American Express is downplaying concerns over the impact of a proposed settlement in a longstanding retailers' lawsuit against Visa and MasterCard.
The financial industry is abuzz with speculation that merchants could begin imposing surcharges on consumers using credit cards, because the settlement lifted restrictions for doing so.
But Dan Henry, American Express' chief financial officer, said on a second-quarter earnings conference call Wednesday evening that even if merchants did begin imposing surcharges the effects would be moderated for the credit card company, which was not involved in the lawsuit.
"In the United States there are 10 states that have laws that prohibit surcharging, and these states represent about 50% of our U.S. billings volume," he said on the call, adding that surcharging is "not consumer friendly."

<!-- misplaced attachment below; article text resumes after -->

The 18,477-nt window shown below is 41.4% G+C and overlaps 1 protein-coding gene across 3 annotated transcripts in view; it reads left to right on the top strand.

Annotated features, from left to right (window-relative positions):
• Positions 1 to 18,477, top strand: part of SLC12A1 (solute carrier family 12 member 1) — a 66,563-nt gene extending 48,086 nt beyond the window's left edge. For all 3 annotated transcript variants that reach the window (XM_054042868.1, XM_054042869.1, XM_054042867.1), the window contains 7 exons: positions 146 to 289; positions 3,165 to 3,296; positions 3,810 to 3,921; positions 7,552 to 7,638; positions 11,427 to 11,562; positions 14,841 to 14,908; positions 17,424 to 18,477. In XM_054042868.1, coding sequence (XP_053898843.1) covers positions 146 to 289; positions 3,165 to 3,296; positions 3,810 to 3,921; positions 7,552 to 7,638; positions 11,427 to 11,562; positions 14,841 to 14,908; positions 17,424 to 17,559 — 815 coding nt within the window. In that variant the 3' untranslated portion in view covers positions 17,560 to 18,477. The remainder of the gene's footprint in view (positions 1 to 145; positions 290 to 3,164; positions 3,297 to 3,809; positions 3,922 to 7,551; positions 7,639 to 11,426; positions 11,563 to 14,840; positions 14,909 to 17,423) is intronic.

That has analysts somewhat relieved.
"I feel a little more comfortable than I did prior the call yesterday in terms of how Amex might be affected," said Michael Taiano, a director at Telsey Advisory Group.
Henry also said that the terms of the settlement do not change rules the credit card company already has in place with merchants that require they impose equal surcharges across card networks.
"We do not prevent merchants from surcharging, but we do continue to require parity treatment so that our cardmembers are not discriminated against at point of sale," he said. "And by parity treatment, I mean that if an American Express cardmember is surcharged 100 basis points, any other credit card that is presented would be charged — surcharged the same 100 basis points."